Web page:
Encouragement
“Cast all your care on him for he careth for you.” (1 Peter 5:7) Often, peace in marriage is disturbed because of issues such as finances, kids, or jobs. But instead of allowing the cares of the world to pull you apart, use this scripture as a reminder that God cares for you and your marriage. Learn how, as a couple, to cast all of your cares on him.


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Alton and TaShawnda Jamison are the founders of The Empowerment Zone, a ministry designed to empower people for everyday life through products, events, and messages. In addition, they are the pastors of The Empowerment Zone in Baton Rouge, a church plant that is launching in April 2017. The Jamisons have been sharing the gospel together for over 17 years. They met in college on the campus of Old Dominion University and started teaching Bible Study together. The rest, as they say, is history. God has gifted them in the areas of families and finances, and they have been blessed to be able to share their message around the country. They recently completed their first book together — Purpose, Passion & Prosperity: 3 Keys to a Godly Marriage. They are also the parents of two beautiful children. For more information, visit empowerlives.net.

March 2017, Pastor's Perspective

Pastor’s PERSPECTIVE

Sitting Down on the Inside:

The Gift of Peace

by Carter Featherston

Imagine that you are an old Testament saint. You live under the Law of Moses, and you feel the burden of keeping your behavior up to standards.  When it is required, you come to the priest with your sacrifice, and if you are poor, then you come with the most meager of offerings.  You hang your head as you approach the priest, the mediator who represents an Almighty and Holy God.   The priest takes your offering and places it on the altar.  You are feeling unworthy, unholy and unacceptable  to  this  God  Who  seems  distant  and,  well,  disinterested.  As  your sacrifice burns on the altar, and the smell from the fire rises up to the face of God, here’s what happens next.

The  priest  turns  to  you. You  look  up  and  see  his  face,  and  you  think    .  .  .  is that his face . . . shining like that?  With a gentle smile he says,

“The LORD bless you, and keep you; The LORD make His face shine on you, and be gracious to you; The LORD lift up His countenance on you, and give you peace.” (Num 6:24)

When the children of Israel brought a sacrifice, this is what Yahweh told the priests  to say. Amazing grace! With this blessing Yahweh let the worshipers know that He loved and accepted them (the essence of blessing); that He was watching over them; that His face was beaming with delight over them; that His grace was granted to them;  and  that  the  worshiper  should  no  longer  feel  dejected  or  discouraged,  but receive the peace of God.

What a blessing indeed!

Notice that the ultimate point of this blessing is peace ; that the worshiper would  return home with peace, God’s peace.  God wanted His people to know that He was not a God of anger and wrath, but He was a God who granted peace. Apparently this has been the desire of our Father God from the beginning, that we His people would have His peace from being in His presence.

Peace is the ability to “sit down on the inside.” It is a gift from God received in His  presence (Psalm 4:6b-8; Psalm 85:8; Isa 9:6; Isa 26:12). In the Old Testament the word for this peace is shalom.  This blessed word did not mean merely “the lack of war,” but more richly it meant peace from the absence of any disturbance to a person’s  well-being.  Shalom  included material and financial  prosperity, physical health and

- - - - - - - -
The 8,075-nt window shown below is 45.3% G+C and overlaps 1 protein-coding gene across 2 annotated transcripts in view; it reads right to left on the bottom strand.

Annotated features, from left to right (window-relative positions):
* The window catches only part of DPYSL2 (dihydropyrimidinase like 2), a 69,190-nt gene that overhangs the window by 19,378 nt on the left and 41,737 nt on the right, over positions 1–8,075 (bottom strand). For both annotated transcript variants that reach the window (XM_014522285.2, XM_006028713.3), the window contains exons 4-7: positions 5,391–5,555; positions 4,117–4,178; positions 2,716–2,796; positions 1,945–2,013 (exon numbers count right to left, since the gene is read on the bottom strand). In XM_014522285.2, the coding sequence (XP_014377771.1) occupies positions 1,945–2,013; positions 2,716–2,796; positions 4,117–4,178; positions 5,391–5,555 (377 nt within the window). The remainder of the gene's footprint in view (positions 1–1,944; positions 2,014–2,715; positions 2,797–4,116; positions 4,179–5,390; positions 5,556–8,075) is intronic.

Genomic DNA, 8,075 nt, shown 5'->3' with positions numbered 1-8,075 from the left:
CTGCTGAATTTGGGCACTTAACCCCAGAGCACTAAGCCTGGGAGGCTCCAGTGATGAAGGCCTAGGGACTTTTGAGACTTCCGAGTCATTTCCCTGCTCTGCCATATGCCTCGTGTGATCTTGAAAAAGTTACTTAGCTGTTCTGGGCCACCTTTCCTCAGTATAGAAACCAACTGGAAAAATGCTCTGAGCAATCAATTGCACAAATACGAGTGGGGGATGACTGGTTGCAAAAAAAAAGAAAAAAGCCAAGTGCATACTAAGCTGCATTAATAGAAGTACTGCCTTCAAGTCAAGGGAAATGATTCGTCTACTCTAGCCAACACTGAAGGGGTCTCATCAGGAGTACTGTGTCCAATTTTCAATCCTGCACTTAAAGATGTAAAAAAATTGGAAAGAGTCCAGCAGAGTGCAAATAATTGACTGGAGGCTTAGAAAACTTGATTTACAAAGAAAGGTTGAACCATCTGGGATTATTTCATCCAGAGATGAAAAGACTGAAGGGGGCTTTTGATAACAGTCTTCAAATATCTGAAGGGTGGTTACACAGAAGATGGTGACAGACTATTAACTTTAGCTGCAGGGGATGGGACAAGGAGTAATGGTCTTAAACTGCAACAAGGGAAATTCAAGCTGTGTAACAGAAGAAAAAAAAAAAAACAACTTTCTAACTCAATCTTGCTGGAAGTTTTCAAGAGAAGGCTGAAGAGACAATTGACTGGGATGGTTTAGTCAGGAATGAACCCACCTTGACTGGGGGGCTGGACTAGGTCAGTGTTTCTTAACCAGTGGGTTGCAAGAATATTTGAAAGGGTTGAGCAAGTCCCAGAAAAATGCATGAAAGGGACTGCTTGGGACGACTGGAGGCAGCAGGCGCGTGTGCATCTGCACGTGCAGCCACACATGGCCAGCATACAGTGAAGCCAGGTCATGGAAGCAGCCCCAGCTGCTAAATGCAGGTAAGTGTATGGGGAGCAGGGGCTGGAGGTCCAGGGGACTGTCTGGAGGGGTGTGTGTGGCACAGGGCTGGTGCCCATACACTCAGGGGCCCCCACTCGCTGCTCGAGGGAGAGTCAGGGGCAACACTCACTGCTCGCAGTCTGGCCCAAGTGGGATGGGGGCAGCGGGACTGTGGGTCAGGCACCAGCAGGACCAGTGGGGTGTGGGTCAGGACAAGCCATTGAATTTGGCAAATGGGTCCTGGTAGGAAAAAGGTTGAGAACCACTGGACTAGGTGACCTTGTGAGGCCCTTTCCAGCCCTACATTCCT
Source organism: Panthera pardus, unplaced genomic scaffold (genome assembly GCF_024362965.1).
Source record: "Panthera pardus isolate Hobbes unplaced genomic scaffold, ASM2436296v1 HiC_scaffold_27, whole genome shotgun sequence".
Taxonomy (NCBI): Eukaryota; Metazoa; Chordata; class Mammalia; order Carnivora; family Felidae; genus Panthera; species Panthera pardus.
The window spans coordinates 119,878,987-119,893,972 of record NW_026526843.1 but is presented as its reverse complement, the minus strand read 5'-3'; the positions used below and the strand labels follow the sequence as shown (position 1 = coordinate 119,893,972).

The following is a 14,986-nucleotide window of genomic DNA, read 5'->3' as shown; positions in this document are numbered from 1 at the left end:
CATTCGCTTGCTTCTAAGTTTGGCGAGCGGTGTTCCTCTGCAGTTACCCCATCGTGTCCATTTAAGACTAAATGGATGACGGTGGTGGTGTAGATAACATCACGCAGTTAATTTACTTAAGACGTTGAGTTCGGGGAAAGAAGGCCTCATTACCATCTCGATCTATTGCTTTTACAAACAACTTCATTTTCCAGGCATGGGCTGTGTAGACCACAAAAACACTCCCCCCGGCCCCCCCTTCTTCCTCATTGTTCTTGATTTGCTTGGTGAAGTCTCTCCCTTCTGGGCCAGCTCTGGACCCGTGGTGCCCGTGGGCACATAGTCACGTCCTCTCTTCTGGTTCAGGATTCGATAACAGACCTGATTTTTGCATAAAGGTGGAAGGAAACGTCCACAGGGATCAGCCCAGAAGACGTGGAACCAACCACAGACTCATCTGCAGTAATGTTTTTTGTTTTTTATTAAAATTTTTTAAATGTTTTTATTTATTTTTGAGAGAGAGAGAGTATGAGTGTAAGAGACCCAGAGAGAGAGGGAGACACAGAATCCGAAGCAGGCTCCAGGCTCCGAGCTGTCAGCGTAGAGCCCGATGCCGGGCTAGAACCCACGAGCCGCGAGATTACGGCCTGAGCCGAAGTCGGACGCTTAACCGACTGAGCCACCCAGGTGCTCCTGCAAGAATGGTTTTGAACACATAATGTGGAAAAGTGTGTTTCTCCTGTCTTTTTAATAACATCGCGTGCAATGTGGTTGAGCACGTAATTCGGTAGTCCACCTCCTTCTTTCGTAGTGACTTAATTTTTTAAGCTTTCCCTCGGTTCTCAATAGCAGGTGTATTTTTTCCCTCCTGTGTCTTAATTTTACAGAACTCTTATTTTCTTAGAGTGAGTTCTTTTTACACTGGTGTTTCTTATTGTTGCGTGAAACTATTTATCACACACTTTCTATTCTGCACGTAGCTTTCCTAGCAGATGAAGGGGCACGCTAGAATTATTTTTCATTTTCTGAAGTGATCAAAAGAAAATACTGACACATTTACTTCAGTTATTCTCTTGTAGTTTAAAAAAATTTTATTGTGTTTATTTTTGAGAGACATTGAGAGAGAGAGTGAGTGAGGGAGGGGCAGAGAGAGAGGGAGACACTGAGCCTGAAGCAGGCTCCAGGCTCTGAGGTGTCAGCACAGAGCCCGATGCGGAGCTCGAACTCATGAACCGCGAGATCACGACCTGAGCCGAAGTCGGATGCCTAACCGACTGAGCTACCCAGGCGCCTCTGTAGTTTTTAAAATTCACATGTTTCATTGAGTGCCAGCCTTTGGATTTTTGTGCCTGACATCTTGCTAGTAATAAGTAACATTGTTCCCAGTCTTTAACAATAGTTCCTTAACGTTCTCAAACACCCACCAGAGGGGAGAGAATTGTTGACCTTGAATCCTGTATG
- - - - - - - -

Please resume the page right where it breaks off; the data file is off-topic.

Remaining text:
safety. It was spoken as the gracious ingredient in a person’s contentedness, in good relationships, for good sleep and even as a blessing for good travel. Shalom was the fullness of all the ways that God blessed you and protected you in life.

In the New Testament our peace with God is established through redemption (Eph 1:7) and affirmed in our reconciliation (2 Cor 5:18). We have peace with God through the cross of  our  Lord  Jesus  Christ  (Rom  5:1). Even further, the whole process of our sanctification and maturity serves to deepen our participation in the peace of Christ (Heb 13:20f; 2 Cor 13:11).  Indeed, Christ Himself is our peace (Eph 2:14-18); and our peace with Him brings about a new relationship with one another (Gal 6:15-16).

Yet, we live in a world today where peace is so hard to hold on to. Our busy lives, our pursuit of other idols, and our worry —-about finances, our children, our grandchildren and our elderly parents— all keep us occupied with every thought except peace.

On the retreats I lead we have wonderful Christians come to us. Many have been believers for a long time, serving in their  churches, but  there is often an absence of peace in their eyes.  The enemy has terrorized them with shame from old wounds and old sins. He tortures them with lies about their identity, and stirs up inside of them the resignation that God is really disappointed in them.

Where is our peace? In Isaiah 53 and 54 we find amazing words about a covenant of peace. In fact, most every mention of peace in the New Testament is based on what God establishes in these two chapters in Isaiah. Written 700 years before Christ these two passages reveal the gospel power of Calvary, and the peace that is available to us. Here are three applications for peace from Isaiah.

1487478424_009_036_dove_peace_world_olive_paxOur Peace includes the hope of Emotional Healing.  In Isaiah 53:4 we are told that Christ bore first, not our sin, but our sorrow and grief. He took on our pain and suffering. These are the painful emotions of our wounds, some of which came from the sins of others who hurt us. When Christ came to gather up their sins, He took notice also of our sorrow and suffering caused by their sins, and He gathered up our pain and grief. Similar sorrows have come from misunderstandings, careless words that shamed us, break-ups and betrayals, even from natural disasters and when life didn’t go the way we dreamed.  The Gospel of Peace has healing and comfort. Bring your sorrow and grief into His presence in prayer. Acknowledge your pain. Sit still, wait, and let His compassion enter your sorrow and grief (54:10c, d).